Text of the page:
The back fields here form a mammoth cloverleaf, four baseball diamonds that surround the Art Stewart Tower and offer the main hive of activity in the early days of spring training.
On Tuesday morning, that activity was built around a session of live batting practice, so Royals manager Ned Yost hopped on a golf cart and cruised out to the cloverleaf to evaluate a collection of young pitching prospects. On this day, the headliners were Josh Staumont, a flame-throwing 23-year-old, and Kyle Zimmer, a former first-round pick whose career has been beset by injuries.
But something strange happened as Yost jumped from field to field. He watched Zimmer throw a batting-practice session that he described as “free and easy,” a performance that piqued his interest. Then Yost headed to another field and saw something similar.
“This is no bull…” Yost said. “It’s hard to separate anybody right now because everybody looks so damn good. I mean, I bounced from field to field to field, and I’ll go to a field and … damn! I’ll go to the next field and watch three or four pitchers … damn! I go to the next one … damn!
Sign Up and Save
Get six months of free digital access to The Kansas City Star
“In years past, you’d go and you’d watch a field and you’d watch three or four pitchers, and you’d say ‘Meh.’ You’d go to one and say ‘OK.’ You’d go to another and say ‘Nah.’ ”
In some ways, this is the kind of eternal optimism that permeates every major-league camp. Yet the observation is notable in this sense: The Royals’ crop of young pitching prospects is hardly the envy of the industry. In the offseason, no Royals pitchers were among baseball’s top 100 prospects. ESPN analyst Keith Law ranked the organization’s farm system 26th.
But as spring training began, Royals general manager Dayton Moore sought to push back against that perception. And Yost says he has been consistently impressed by the collection of young arms in camp.
The list of names begins with Staumont and Zimmer, two pitchers with high upside. But in the hours after watching Tuesday’s workout, Yost said Jake Junis, Yender Caramo and left-hander Eric Stout had caught his eye — in addition to a handful of possible reclamation projects, such as left-hander Jonathan Sanchez.
“From Junis to Stout to Caramo to Staumont, these guys are pretty good, man,” Yost said. “Just name them. There’s not one that I’ve looked at and said, ‘Meh, why is he here?’ ”
Yost cautions that live batting practice offers a limited evaluation. But if the Royals’ manager is being overly bullish on this young crop of pitchers, context remains key. The club thinned out its farm system in 2015, selling off pitchers Brandon Finnegan, Sean Manaea, Cody Reed and John Lamb in trades that netted Johnny Cueto and Ben Zobrist. All four pitchers had some degree of premium pedigree. But after claiming the franchise’s first World Series championship in three decades, the Royals’ front office has few regrets.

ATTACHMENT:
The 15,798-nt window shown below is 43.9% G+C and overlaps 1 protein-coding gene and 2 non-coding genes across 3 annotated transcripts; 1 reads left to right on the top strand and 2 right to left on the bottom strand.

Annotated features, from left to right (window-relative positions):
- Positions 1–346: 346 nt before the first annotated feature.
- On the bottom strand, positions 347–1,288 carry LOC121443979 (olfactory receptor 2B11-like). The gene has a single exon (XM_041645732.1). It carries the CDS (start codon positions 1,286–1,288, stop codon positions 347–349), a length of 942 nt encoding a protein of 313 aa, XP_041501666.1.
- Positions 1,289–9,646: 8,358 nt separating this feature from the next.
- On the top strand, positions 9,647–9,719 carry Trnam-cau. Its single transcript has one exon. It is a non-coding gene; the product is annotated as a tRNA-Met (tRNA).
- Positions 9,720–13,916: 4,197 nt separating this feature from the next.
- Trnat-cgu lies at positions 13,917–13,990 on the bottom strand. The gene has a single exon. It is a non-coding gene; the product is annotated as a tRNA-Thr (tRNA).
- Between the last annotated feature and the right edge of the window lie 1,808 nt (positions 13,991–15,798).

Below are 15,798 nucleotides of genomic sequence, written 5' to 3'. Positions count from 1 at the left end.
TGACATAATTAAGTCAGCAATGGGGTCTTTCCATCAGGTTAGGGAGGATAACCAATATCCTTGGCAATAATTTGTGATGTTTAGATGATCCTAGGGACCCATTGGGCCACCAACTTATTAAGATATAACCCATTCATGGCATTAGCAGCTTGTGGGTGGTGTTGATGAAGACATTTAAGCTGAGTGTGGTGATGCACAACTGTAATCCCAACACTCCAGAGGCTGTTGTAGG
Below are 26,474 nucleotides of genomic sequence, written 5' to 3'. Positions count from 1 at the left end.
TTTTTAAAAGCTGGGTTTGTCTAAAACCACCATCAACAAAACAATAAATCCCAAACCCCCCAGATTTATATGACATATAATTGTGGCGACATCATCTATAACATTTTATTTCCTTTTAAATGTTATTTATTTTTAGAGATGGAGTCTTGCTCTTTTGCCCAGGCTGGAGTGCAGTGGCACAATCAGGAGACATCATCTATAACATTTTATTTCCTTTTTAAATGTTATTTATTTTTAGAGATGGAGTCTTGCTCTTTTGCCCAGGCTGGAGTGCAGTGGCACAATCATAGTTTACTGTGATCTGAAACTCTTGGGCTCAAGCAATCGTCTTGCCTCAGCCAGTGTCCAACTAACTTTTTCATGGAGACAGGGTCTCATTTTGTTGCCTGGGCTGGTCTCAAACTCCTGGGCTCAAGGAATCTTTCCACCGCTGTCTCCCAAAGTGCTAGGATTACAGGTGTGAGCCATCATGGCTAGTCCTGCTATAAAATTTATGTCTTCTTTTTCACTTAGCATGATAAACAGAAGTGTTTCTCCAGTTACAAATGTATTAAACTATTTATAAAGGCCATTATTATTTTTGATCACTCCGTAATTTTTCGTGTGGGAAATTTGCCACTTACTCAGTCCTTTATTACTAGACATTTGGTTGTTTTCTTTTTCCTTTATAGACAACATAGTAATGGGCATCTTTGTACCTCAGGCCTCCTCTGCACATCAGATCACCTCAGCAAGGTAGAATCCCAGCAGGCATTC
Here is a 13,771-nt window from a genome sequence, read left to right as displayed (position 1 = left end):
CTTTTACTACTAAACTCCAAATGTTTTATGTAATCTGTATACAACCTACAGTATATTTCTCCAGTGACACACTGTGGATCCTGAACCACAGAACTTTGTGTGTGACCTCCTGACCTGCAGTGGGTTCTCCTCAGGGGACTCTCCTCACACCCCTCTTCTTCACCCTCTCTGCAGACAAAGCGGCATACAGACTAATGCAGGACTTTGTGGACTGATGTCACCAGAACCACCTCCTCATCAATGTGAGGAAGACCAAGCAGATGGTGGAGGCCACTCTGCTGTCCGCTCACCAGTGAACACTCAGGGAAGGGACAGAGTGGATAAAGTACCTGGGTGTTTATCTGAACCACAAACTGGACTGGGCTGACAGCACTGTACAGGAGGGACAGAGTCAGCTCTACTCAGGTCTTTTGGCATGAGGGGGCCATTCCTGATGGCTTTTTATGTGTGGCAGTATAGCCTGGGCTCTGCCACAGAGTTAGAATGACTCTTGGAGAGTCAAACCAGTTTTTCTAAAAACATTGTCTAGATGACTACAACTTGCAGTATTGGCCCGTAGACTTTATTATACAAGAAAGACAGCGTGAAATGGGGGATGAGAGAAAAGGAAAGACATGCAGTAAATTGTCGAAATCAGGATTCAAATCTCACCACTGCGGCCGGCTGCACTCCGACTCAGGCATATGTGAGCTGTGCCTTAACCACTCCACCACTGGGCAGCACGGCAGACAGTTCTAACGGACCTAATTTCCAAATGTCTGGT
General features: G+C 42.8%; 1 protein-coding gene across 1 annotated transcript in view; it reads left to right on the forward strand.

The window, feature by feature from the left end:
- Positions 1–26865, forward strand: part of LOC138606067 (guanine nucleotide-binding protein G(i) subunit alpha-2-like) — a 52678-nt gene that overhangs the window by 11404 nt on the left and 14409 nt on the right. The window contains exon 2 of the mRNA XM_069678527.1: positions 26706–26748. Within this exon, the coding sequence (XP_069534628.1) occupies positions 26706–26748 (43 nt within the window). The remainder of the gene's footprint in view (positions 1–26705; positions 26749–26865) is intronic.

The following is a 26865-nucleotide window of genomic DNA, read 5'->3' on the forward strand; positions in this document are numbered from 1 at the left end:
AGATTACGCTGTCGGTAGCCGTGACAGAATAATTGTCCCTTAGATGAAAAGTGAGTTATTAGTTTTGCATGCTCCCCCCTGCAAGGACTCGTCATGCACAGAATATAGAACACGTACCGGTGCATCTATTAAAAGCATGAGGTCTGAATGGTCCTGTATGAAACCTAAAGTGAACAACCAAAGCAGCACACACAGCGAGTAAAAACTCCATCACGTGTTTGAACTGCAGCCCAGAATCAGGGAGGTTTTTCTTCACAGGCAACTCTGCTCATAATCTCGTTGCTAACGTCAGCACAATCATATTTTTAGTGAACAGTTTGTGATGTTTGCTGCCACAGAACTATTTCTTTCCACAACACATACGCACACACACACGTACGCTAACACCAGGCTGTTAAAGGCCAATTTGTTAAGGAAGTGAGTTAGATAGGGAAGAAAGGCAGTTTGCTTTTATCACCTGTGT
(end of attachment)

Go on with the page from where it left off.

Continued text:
What remains, however, is a curious mix of late-round picks and interesting scouting stories.
Junis, 24, is a former 29th-round pick in 2011 who hails from Rock Falls, Ill., 115 miles west of Chicago. Five years later, he turned in a promising performance in 2016, recording a 3.25 ERA in 21 starts at Class AA Northwest Arkansas.
Stout, a 13th-round pick in 2014, offers a similar back story. A native of suburban Glen Ellyn, Ill., he had one Division I scholarship offer out of high school and landed at Butler University. But he climbed all the way to Northwest Arkansas last season and scored a nonroster invitation to spring training.
The list goes on. Eric Skoglund, 24, is a 6-foot-7 left-hander who was taken in the third round out of Central Florida in 2014. Caramo, 25, is a native of Venezuela who has impressed the coaching staff with a heavy sinker. The prospect that one of these young pitchers will make the opening day roster remains somewhat remote. But Moore points to the career trajectory of Matt Strahm, a left-hander who grew up in West Fargo, S.D., before being plucked in the 21st-round in 2012. A year ago, Strahm arrived in camp as a mid-tier prospect. He will enter the 2017 season as key member of the club’s bullpen.
“This time last year, we weren’t talking about Matt Strahm,” Moore said. “He was just a left-hander with a good arm.”
For the moment, the Royals will continue the search for the next Strahm. When the Cactus League schedule begins Saturday, they will lean heavily on their young arms. Staumont, a second-round pick in 2015, will start the opener against the Texas Rangers, while Zimmer will start Sunday. The club will cycle through its collection of young arms in the first three days of games. The schedule offers opportunity for both club and player.
“My goals were to stay unseen,” said Staumont, who finished last season throwing 100 mph fastballs at Northwest Arkansas. “Just kind of watch and really take note on who’s successful and how they get their success.”
For Staumont, his goal of anonymity did not last the first two weeks of camp. But that was inevitable. In the offseason, he was ranked as the top prospect in the organization by Baseball America, a pitcher who could project as a front-end starter or dominant reliever. But in the opening days of camp, Yost sought to offer the following message. The talent pool may be deeper than you think.
“That’s the thing about baseball,” Moore said. “Players emerge, pitchers get better. The one thing about a lot of the statistical analysis, it’s an important part of the game. But you’ve got to factor in. Players are allowed to get better.”